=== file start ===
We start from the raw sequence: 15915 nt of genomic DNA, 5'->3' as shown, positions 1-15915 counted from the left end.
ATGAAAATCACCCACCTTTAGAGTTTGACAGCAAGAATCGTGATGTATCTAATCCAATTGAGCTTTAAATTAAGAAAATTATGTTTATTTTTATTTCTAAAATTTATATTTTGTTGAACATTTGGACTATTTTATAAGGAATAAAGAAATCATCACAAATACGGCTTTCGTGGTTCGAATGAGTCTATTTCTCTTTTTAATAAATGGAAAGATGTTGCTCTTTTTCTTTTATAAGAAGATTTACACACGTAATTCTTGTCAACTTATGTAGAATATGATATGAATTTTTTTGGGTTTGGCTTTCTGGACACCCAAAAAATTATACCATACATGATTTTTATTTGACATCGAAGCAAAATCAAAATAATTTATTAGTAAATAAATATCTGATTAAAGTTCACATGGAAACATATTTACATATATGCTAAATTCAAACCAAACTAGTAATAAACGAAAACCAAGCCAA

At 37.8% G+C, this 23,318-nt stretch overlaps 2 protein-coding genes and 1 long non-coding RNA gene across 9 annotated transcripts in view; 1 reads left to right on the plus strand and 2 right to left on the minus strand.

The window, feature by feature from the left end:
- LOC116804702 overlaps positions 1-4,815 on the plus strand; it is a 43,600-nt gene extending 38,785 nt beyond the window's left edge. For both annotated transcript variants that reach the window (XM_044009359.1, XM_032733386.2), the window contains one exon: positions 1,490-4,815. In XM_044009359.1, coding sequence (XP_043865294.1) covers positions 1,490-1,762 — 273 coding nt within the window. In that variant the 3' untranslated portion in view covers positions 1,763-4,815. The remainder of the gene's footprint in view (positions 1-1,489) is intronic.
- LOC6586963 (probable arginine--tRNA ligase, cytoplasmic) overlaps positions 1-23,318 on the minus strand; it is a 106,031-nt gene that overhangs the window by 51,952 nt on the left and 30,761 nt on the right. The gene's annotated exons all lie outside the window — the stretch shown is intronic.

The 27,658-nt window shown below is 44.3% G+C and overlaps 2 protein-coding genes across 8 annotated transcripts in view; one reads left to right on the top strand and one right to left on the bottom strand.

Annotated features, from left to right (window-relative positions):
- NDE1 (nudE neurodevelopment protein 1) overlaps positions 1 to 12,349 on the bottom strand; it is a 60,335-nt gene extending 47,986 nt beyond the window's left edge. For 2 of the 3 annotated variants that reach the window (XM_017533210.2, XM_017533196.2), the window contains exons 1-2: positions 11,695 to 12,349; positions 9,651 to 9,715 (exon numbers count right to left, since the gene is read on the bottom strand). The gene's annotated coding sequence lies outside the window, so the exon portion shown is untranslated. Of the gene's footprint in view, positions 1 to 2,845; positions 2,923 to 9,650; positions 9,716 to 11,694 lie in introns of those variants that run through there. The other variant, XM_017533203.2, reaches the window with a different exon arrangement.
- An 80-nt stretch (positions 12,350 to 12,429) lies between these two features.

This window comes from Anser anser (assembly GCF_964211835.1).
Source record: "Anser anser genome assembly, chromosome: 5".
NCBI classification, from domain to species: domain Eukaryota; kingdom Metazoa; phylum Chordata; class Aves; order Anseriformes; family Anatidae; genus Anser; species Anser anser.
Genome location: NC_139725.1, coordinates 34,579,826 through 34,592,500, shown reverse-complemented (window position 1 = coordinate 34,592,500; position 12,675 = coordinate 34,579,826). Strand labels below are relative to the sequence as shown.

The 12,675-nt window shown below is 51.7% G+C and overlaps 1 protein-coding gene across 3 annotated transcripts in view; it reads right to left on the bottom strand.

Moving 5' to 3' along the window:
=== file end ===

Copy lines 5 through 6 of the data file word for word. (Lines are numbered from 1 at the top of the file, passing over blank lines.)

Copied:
- LOC116804702 overlaps positions 1-4,815 on the plus strand; it is a 43,600-nt gene extending 38,785 nt beyond the window's left edge. For both annotated transcript variants that reach the window (XM_044009359.1, XM_032733386.2), the window contains one exon: positions 1,490-4,815. In XM_044009359.1, coding sequence (XP_043865294.1) covers positions 1,490-1,762 — 273 coding nt within the window. In that variant the 3' untranslated portion in view covers positions 1,763-4,815. The remainder of the gene's footprint in view (positions 1-1,489) is intronic.
- LOC6586963 (probable arginine--tRNA ligase, cytoplasmic) overlaps positions 1-23,318 on the minus strand; it is a 106,031-nt gene that overhangs the window by 51,952 nt on the left and 30,761 nt on the right. The gene's annotated exons all lie outside the window — the stretch shown is intronic.